Those who disagree are more than welcome to post a video response with their own tutorial, in fact I encourage them to!

      • For what its worth, we actually hear audio close to what you have shown with the gain vs frequency plot. It just works out that we tend to perceive a factor of ten in audio power as sounding about twice as loud. Thats why they call it a “bell”. A fft on a log frequency scale shows the enormous dynamic range our ears have over magnitudes of power and frequency discrimination.

      • TrentO


        As one of those beginner-wieners that this segment was directed towards, I sincerely thank you for all of your efforts. Your instructional videos have dramatically increased my understanding of electronics and electronics engineering as a profession. I consider my life enriched by the knowledge that you choose to share via this medium.

        I feel compelled to write this, because of some of the negative comments left in this forum– much of which I believe is picayune-bullshit. I _am_ one of those guys that asked for a piece on dB’s and what they mean, and you delivered! For some dickhead to say that you’re “wrong” for using dB instead of ‘L’ is utter and complete nonsense. The tone of many of the professionals that participate here, have the effect of completely ‘turning-off’ people like me– perhaps those most representative of the audience at large. If the intent of these individuals are to force strict adherence to the raw standards and specific method of communication (and teaching) of the EE disciplines– may I suggest that they go back to university. It is not what we expect from watching videos on YouTube. I too would like to see the critics out there, produce a video explaining this better than Dave. Let’s SEE how many in the audience find the content informative AND entertaining enough to watch 20+ minutes– Dave pulls this off like a champ.


        • Thanks for the support Trent.
          “picayune” I have to admit I had to look that one up, looks like it’s a Yanky saying!

          • TrentO

            Dave I must protest!!!

            “Yanky” is not correct according to the EIA/TIA or ANSI published specification. “Yankee” or the correct shortened form, “Yank” is most appropriate. According to the formula–

            Yankee = Log * 20 (British * Ass Savers * WWII / 1776)^2 / (Hated by * French) – (But ‘Pierre’ didn’t walk on the moon)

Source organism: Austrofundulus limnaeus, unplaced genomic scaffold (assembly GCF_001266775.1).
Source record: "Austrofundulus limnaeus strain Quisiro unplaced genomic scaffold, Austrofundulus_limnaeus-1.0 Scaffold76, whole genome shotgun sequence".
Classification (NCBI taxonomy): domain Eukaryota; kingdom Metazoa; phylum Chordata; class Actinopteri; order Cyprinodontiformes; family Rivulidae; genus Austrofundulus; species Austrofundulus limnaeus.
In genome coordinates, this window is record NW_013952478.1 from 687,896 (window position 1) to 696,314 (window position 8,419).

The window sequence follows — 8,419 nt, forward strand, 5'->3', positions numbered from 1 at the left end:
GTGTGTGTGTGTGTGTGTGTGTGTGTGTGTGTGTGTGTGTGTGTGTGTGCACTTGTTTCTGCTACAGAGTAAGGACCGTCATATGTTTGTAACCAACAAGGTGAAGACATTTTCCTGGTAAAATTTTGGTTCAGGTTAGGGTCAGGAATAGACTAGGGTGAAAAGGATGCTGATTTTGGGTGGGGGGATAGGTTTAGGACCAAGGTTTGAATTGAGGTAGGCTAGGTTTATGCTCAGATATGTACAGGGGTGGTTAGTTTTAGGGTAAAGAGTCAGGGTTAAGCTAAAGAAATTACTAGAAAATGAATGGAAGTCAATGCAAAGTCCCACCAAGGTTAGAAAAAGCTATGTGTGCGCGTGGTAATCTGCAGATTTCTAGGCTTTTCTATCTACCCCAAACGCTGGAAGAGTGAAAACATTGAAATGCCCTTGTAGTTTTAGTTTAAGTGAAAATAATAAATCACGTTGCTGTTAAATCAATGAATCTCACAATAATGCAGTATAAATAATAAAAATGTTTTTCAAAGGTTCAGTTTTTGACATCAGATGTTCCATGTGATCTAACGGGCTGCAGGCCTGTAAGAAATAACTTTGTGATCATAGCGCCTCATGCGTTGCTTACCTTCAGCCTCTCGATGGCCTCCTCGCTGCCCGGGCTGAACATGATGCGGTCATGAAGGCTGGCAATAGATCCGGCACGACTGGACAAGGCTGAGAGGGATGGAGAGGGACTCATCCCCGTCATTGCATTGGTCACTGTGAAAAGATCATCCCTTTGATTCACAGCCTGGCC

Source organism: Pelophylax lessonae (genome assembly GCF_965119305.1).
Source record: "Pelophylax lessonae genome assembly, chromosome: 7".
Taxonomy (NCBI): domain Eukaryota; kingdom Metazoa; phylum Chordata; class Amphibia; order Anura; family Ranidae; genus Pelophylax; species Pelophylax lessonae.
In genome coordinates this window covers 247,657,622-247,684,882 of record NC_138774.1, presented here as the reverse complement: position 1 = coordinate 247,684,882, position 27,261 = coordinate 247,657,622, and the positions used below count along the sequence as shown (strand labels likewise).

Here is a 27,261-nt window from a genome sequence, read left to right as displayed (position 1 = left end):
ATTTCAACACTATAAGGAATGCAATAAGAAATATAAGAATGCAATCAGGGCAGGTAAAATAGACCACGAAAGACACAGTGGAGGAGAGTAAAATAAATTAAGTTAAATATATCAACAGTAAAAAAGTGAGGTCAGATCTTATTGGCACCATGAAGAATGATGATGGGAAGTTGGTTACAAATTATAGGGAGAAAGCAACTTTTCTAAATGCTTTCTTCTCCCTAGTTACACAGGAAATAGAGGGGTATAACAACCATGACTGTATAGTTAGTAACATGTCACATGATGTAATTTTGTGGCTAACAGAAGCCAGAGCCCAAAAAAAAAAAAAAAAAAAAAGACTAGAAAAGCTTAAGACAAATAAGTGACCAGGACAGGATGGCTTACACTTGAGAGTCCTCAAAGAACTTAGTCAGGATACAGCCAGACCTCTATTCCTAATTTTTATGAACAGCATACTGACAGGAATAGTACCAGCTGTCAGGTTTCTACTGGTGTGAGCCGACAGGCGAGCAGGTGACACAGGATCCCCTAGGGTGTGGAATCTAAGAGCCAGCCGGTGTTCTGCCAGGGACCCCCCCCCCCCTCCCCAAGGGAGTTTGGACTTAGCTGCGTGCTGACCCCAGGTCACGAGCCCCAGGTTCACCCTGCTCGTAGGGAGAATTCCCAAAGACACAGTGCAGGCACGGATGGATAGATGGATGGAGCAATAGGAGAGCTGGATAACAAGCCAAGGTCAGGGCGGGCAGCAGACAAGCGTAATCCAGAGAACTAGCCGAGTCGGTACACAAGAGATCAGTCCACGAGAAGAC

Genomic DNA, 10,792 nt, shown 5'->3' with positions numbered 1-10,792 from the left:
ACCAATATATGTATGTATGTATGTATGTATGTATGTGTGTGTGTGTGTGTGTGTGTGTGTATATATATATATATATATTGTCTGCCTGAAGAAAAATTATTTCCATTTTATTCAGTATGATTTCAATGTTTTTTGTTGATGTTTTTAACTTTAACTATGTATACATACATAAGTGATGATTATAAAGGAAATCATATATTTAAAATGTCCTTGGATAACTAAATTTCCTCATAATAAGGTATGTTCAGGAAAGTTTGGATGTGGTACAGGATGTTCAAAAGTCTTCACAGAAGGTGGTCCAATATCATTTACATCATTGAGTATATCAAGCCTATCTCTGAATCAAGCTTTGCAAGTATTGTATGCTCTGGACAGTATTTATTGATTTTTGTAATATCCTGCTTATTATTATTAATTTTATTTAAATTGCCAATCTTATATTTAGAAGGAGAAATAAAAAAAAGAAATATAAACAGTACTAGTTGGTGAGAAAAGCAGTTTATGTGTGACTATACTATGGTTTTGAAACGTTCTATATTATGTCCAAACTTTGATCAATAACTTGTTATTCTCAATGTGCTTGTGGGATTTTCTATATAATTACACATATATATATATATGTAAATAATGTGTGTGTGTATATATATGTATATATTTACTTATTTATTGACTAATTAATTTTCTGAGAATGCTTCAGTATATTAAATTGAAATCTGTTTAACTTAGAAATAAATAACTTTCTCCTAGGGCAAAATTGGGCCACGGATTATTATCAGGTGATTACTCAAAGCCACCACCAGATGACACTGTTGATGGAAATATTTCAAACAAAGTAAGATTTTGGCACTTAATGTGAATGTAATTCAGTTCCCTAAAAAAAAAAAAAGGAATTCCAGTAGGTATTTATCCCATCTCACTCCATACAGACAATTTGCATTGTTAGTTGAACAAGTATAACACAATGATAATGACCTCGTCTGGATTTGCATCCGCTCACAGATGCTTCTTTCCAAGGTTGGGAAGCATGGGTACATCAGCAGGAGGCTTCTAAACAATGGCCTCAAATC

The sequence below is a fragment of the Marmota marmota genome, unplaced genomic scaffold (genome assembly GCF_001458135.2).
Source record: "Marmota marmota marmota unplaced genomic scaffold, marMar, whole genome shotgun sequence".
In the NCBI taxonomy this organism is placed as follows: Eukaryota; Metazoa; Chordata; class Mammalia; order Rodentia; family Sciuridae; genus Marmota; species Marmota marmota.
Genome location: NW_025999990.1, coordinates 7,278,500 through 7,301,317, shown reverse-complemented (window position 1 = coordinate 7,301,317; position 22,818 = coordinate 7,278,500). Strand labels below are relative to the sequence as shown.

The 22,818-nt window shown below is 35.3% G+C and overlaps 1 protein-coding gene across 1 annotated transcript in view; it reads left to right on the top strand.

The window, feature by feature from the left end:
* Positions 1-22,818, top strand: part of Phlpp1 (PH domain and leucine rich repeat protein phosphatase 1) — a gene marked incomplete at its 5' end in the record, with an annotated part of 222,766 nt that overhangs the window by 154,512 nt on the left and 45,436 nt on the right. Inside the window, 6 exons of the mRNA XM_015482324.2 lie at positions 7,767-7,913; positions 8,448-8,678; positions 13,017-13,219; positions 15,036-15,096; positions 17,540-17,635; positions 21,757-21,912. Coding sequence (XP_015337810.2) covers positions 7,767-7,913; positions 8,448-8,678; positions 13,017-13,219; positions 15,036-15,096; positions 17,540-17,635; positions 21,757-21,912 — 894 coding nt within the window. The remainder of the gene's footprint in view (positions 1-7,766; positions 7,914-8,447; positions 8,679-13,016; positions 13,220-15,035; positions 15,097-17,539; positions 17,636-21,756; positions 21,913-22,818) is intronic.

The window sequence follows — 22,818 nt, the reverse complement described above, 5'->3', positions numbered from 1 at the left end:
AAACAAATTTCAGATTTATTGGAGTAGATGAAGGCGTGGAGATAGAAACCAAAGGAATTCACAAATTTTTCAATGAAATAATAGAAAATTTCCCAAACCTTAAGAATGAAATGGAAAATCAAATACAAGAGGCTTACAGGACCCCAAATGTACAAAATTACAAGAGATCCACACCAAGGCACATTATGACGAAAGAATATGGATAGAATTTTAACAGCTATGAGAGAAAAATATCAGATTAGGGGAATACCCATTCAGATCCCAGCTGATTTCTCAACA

You will see that the use of “Yanky” infers that those of us from these-here United States are merely wankers… In reality, that could only apply to 50% of the general population (at most.)

            I hope you will correct this oversight as your earliest convenience.



          • Sean

            Actually more of a Cajun saying I think as most of the usage is Louisiana and across the South (Not Yanks). ;^)

            Thanks for the video, nice to have a refresher.

          • Lionel

            “Picayune” is a very tiny typeface. I’m not sure which usage came first…

      • Ray Jones

        Hi Dave,

        I was a bit disappointed why you did not describe *why* for a voltage it is 20 x log10(ratio).

        As you stated, dB is used to refer to power ratios.
        Now to get power from a voltage, you need to square the voltage, and divide by the impedance.

        So in reality it is 10 x log10 (VxV / reference).

        It just so happens that logarithms make it real easy to skip the squaring part, simply by using 2 x 10 x log10 (V/reference).

        As for dBm – I hardly every use 600ohms, 50ohms for RF thank you very much 🙂

        0dBm however *always* is 1mW into the nominal impedance – that’s where the ‘m’ comes from.
        However, the voltage observed will vary depending upon the impedance of the circuit under test. For RF this is 50 ohms, 600 for audio (phone lines)
        A multimeter may have a dBm scale, but you will find it is assuming a 600ohm circuit impedance (and this was shown on the old moving coil meters)

        I work on weather radars, and they have a huge range of dBm – some are +88dBm (50ohm) Transmitter power, and have a receiver sensitivity of -112dBm (50 ohm)
        200dB difference in power or 10^20!!!

        • Brian Hoskins